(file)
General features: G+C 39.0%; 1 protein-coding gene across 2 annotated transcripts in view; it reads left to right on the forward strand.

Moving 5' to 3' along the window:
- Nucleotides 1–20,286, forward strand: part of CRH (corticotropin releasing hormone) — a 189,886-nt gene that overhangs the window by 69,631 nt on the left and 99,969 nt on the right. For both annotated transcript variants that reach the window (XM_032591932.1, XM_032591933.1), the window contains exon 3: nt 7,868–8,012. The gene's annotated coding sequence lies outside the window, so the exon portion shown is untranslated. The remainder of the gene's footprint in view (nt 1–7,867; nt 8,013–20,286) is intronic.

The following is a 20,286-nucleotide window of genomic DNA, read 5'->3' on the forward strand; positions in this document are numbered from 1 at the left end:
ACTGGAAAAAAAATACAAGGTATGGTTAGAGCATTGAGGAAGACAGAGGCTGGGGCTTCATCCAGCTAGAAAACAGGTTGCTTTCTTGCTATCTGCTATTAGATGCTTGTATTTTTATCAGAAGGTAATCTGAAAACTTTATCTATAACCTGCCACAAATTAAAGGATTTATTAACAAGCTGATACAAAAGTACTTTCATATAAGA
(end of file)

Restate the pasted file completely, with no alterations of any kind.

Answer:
General features: G+C 39.0%; 1 protein-coding gene across 2 annotated transcripts in view; it reads left to right on the forward strand.

Moving 5' to 3' along the window:
- Nucleotides 1–20,286, forward strand: part of CRH (corticotropin releasing hormone) — a 189,886-nt gene that overhangs the window by 69,631 nt on the left and 99,969 nt on the right. For both annotated transcript variants that reach the window (XM_032591932.1, XM_032591933.1), the window contains exon 3: nt 7,868–8,012. The gene's annotated coding sequence lies outside the window, so the exon portion shown is untranslated. The remainder of the gene's footprint in view (nt 1–7,867; nt 8,013–20,286) is intronic.

The following is a 20,286-nucleotide window of genomic DNA, read 5'->3' on the forward strand; positions in this document are numbered from 1 at the left end:
ACTGGAAAAAAAATACAAGGTATGGTTAGAGCATTGAGGAAGACAGAGGCTGGGGCTTCATCCAGCTAGAAAACAGGTTGCTTTCTTGCTATCTGCTATTAGATGCTTGTATTTTTATCAGAAGGTAATCTGAAAACTTTATCTATAACCTGCCACAAATTAAAGGATTTATTAACAAGCTGATACAAAAGTACTTTCATATAAGA